WINTER in a WHEELCHAIR

BrittanyFrankBrittanyFrank Posts: 57Moderator Moderator
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Alright winter is upon us and I'm still trying to figure out the best gloves for pushing wheels through the slosh and snow.

Any favorite products, tips or tricks?!

Comments

  • ZcollieZcollie Posts: 209Moderator Moderator
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    I don't have an answer for good gloves but I do have a question. How does your body do in the cold/snow? My body gets really stiff and my spasms get intensified. It is really difficult for me to be in the cold for long periods of time.  
    Accept what is, let go of what was, and have faith in what will be. -SONIA RICOTTI
  • WAGSofSCIWAGSofSCI Posts: 338Moderator Moderator
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    @Zcollie
    At our house we are still figuring out how to have my husband even go out and push in the snow!! He wears mittens as it is SO hard to get his fingers into fingered gloves.. following this thread! - Brooke
    Your WAGS of SCI
    (Elena and Brooke)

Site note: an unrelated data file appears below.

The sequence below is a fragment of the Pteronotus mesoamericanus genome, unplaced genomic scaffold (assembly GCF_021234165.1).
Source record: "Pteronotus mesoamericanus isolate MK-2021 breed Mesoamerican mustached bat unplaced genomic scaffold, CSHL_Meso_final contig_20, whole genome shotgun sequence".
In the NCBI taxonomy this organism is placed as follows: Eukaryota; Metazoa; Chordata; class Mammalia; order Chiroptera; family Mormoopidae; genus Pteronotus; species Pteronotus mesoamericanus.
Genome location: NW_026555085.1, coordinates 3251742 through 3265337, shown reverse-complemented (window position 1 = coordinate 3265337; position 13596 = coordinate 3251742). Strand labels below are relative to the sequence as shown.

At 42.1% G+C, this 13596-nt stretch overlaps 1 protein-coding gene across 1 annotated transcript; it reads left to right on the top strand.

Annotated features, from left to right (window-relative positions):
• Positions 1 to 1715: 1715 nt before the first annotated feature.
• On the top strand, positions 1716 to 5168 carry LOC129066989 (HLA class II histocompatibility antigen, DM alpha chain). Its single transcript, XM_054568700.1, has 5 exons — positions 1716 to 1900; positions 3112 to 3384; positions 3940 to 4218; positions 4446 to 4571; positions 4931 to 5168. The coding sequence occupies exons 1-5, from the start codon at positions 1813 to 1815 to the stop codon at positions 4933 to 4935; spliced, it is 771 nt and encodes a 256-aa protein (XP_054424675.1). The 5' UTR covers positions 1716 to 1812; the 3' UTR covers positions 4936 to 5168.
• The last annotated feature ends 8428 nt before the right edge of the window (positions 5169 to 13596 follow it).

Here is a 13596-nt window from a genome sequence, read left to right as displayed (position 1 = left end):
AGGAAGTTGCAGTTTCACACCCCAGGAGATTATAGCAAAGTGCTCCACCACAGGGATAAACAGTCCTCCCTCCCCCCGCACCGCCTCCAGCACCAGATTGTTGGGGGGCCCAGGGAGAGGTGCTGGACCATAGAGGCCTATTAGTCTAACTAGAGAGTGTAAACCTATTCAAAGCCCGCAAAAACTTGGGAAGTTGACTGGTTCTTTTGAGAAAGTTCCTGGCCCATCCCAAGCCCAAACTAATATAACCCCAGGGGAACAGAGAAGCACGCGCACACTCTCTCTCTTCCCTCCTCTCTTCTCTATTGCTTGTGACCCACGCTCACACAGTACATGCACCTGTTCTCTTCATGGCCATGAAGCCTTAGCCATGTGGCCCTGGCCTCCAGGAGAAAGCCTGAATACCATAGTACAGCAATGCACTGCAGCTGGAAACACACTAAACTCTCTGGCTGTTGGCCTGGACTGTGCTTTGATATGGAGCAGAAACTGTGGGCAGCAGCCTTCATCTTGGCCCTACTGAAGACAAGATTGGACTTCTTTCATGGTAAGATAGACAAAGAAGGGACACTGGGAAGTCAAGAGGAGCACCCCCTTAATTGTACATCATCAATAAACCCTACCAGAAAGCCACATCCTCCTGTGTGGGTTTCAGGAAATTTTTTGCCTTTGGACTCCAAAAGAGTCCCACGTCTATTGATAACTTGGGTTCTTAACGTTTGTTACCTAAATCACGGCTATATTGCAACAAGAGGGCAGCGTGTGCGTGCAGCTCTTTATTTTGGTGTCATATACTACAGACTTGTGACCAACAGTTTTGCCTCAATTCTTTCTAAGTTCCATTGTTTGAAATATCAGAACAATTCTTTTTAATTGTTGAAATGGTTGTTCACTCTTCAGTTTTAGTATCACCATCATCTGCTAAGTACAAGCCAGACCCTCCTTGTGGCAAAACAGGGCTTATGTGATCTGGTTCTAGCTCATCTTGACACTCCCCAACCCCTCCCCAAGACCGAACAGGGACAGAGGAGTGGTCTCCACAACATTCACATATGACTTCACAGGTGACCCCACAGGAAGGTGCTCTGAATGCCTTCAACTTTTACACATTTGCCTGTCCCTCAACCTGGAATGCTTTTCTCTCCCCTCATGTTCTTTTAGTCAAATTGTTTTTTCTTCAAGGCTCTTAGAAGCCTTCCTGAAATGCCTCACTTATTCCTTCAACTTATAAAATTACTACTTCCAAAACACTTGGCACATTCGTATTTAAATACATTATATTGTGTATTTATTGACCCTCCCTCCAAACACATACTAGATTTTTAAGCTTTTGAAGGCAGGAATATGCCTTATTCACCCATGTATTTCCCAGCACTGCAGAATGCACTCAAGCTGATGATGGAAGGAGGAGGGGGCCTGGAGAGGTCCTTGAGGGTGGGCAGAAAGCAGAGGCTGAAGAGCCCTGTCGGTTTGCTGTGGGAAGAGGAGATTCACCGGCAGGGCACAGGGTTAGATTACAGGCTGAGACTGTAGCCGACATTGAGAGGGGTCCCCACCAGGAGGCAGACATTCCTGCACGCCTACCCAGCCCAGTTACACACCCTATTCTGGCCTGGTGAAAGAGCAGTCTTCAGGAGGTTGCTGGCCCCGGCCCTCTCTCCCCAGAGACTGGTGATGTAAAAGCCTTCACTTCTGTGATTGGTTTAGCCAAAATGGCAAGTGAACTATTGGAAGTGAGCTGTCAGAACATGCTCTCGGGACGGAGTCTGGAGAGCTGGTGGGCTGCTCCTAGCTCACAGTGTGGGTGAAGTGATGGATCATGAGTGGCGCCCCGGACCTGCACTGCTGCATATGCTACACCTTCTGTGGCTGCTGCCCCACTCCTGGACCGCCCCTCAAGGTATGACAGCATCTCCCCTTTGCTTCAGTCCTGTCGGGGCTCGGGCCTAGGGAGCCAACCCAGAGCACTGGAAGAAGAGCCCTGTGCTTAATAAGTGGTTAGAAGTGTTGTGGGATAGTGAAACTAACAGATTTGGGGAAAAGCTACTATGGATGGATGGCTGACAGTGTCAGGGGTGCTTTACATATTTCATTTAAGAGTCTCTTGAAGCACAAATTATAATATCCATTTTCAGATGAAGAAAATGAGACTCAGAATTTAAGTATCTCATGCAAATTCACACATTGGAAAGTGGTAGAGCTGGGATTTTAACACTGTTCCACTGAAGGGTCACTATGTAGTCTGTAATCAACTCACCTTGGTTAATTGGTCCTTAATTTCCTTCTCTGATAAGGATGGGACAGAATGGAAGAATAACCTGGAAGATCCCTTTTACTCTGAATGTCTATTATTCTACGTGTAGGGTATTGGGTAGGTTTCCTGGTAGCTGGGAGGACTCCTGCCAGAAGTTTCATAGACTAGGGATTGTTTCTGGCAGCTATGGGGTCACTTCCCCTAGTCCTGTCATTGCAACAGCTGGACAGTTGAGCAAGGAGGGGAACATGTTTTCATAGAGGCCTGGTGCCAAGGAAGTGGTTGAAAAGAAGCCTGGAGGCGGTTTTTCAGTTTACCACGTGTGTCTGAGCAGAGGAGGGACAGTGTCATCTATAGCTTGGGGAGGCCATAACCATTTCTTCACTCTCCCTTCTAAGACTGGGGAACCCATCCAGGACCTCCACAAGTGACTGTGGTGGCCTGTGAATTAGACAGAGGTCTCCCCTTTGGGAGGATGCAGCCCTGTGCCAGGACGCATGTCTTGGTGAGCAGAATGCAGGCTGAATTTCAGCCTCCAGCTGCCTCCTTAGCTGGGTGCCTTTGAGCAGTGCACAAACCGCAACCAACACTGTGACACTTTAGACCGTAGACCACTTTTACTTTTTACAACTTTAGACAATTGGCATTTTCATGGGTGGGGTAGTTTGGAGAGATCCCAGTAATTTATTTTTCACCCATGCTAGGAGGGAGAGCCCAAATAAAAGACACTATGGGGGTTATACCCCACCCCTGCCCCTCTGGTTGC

• ZcollieZcollie Posts: 209Moderator Moderator
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    @WAGSofSCI Yeah I couldn't imagine doing that. My body would freeze up and I would not be able to do anything haha. I would need a power chair for the snow. I know the struggle of putting fingered gloves on. Sometimes I wear them when I go to a hockey game and they are a pain to get on. 
    Accept what is, let go of what was, and have faith in what will be. -SONIA RICOTTI
  • heatherkrillheatherkrill Posts: 33Moderator Moderator
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    Geoff wears leather gloves for pushing which look like the insulated kind you would buy at hardware store for people who work outdoors-- or for lugging wood.  When he can't find them, it's normally because I've stolen them to bring the wood in...oops...He also has leather side flaps that he can close so that the snow doesn't go from his knobby mountain bike type wheels onto his lap.  They are better for pushing through snow, and he has to daily because he works at a ski resort.  They do a pretty good job of plowing from the HP spots to where he enters the building, but we live in a snow globe essentially.  It gets old fast, but he's figured out how to embrace it for the most part.  He does get really cold after being in his mono ski all day, so someone taught him the trick of using hot tap water (not boiling of course) in a nalgene bottle and puts it inbetween his shirt layers (not directly on his skin) and it keeps in there while sitting on couch or relaxing in the evening.  Due to poor circulation he doesn't always really feel cold until he lays flat and the "cold blood" in his legs circulates more to other places in his body.  He normally goes to bed each night with a warm nalgene.  He does not like electric blankets or those chemical heat things like body warmers... 
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